One trick that I’ve learned when using the packaged bales of sugar cane mulch is to open the bag at one end and fill the bag with water. Leave while you have a cuppa or do something equally useful and then empty the contents onto the soil. Much of the water will have soaked into the sugar cane. It will also reduce the dust that come from some brands.
If you have very thick mulch, the solution is not as drastic. Thick mulch rarely dries out completely in a garden situation. It is often still damp at the bottom. If the top has dried out and become water repellent, turn the mulch over with a fork and mix the repellent with the absorbent. Then water well. The absorbent will hold the water and let it soak slowly into the dry material.
A third solution is to wet the mulch, then cover it with plastic or a tarpaulin. Leave it overnight then come back in the morning, remove the cover and give it a bit more water. The humidity and moisture trapped in the mulch by the covering will have worked its way into the dry material.
Inorganic (permanent) mulches
Organic mulches are great for plants in so many ways but sometimes they’re not always aesthetically pleasing (to some folks anyway). The good news is that lots of other things can be used to protect the soil. Some folks call these ‘permanent mulches’.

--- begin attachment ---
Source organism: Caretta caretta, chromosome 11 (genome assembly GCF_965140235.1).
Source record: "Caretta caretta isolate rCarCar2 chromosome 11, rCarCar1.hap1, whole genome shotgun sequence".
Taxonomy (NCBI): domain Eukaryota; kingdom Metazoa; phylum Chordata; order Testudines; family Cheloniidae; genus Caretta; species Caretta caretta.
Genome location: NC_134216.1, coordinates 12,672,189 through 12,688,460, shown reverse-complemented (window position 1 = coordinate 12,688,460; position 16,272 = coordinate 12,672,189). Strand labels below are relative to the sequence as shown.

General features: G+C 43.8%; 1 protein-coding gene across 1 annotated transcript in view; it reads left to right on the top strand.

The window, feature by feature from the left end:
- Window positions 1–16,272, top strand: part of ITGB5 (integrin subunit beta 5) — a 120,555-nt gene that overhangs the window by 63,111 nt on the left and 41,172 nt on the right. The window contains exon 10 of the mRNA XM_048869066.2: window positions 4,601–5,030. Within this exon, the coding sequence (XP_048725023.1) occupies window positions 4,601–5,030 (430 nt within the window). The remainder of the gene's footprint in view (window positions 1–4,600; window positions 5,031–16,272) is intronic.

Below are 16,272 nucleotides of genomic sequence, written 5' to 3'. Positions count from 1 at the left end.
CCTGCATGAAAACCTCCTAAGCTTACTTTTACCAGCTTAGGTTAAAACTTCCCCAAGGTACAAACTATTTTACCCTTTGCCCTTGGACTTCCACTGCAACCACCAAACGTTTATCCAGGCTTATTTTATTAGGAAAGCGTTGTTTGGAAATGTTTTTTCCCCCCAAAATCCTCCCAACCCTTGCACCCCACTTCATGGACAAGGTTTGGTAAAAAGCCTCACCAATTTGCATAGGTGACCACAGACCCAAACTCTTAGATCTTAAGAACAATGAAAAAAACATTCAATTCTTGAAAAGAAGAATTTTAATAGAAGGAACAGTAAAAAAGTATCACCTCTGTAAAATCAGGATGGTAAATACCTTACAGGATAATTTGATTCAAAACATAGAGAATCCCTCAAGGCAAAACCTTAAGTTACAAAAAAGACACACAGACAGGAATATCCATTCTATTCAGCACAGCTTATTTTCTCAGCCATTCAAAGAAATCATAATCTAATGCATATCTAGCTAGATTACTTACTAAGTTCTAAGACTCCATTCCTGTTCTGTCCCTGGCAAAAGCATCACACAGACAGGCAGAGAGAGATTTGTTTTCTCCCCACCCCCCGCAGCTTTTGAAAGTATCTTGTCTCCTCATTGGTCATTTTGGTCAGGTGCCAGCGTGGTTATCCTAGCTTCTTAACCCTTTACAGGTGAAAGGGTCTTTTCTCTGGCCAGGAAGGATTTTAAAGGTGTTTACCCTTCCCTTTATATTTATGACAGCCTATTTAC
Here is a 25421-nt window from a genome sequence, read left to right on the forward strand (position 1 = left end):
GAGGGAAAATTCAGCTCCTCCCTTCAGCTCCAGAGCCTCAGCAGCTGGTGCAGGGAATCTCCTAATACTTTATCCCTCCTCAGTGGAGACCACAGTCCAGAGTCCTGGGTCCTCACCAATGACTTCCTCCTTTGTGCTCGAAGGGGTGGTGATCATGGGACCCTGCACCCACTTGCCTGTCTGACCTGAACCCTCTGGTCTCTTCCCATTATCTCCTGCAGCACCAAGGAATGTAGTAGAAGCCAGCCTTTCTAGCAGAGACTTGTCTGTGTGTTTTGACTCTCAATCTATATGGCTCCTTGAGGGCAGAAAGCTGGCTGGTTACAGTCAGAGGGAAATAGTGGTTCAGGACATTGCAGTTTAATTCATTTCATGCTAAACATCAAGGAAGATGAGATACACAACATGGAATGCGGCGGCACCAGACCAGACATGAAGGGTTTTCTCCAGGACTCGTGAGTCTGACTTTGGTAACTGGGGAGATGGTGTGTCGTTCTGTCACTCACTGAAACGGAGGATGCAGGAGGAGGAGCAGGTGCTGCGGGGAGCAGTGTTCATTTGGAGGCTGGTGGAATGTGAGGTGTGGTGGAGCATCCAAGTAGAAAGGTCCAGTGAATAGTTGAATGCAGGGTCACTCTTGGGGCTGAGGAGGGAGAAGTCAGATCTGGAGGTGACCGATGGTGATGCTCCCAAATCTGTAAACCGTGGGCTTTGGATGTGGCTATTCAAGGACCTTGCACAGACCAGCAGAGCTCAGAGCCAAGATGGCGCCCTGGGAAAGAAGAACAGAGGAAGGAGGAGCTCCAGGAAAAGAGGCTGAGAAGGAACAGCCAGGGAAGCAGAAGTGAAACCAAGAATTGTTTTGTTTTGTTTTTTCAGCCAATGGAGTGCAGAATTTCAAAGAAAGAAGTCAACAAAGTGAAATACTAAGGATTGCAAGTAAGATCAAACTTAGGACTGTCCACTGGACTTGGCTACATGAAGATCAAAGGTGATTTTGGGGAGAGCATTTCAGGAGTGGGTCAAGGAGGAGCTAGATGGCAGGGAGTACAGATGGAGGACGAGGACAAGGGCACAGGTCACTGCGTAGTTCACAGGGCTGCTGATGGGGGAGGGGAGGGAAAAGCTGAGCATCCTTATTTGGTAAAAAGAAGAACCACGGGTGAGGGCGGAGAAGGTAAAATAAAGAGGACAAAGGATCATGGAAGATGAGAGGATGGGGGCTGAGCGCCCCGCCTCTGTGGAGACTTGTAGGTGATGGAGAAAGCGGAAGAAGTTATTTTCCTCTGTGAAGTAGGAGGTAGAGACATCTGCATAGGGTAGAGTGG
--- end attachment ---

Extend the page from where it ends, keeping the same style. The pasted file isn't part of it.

Many things that are used as an inorganic mulch are used to tie the garden’s parts together visually. Gravel, river pebbles and crushed bricks can provide a pleasing visual effect while protecting soil from the extremes of the weather and they can help retain moisture in the soil. For those reasons, I’ve included them in this article. There’s even recycled plastic and rubber available but I’ll let you make up your own mind about them.
I’m this very broad category of ‘inorganic mulch’, I also include gum nuts and the really coarse, coloured, wood chips that are available. They don’t add any benefit to the soil in the short to medium term.
Often folks will put a layer of plastic or weed mat under these inorganic mulches to help stop weeds coming through. River pebbles and such are very expensive and you don’t want nasty weeds thumbing their noses at you through spaces between the stones. One of the great gardening stand bys in this area is old carpet underlay. This is easy to find and thick, making it a good backup. Carpet too is OK but be careful of snagging its threads and getting entangled and embarrassed by dragging long ropes of the stuff as you walk.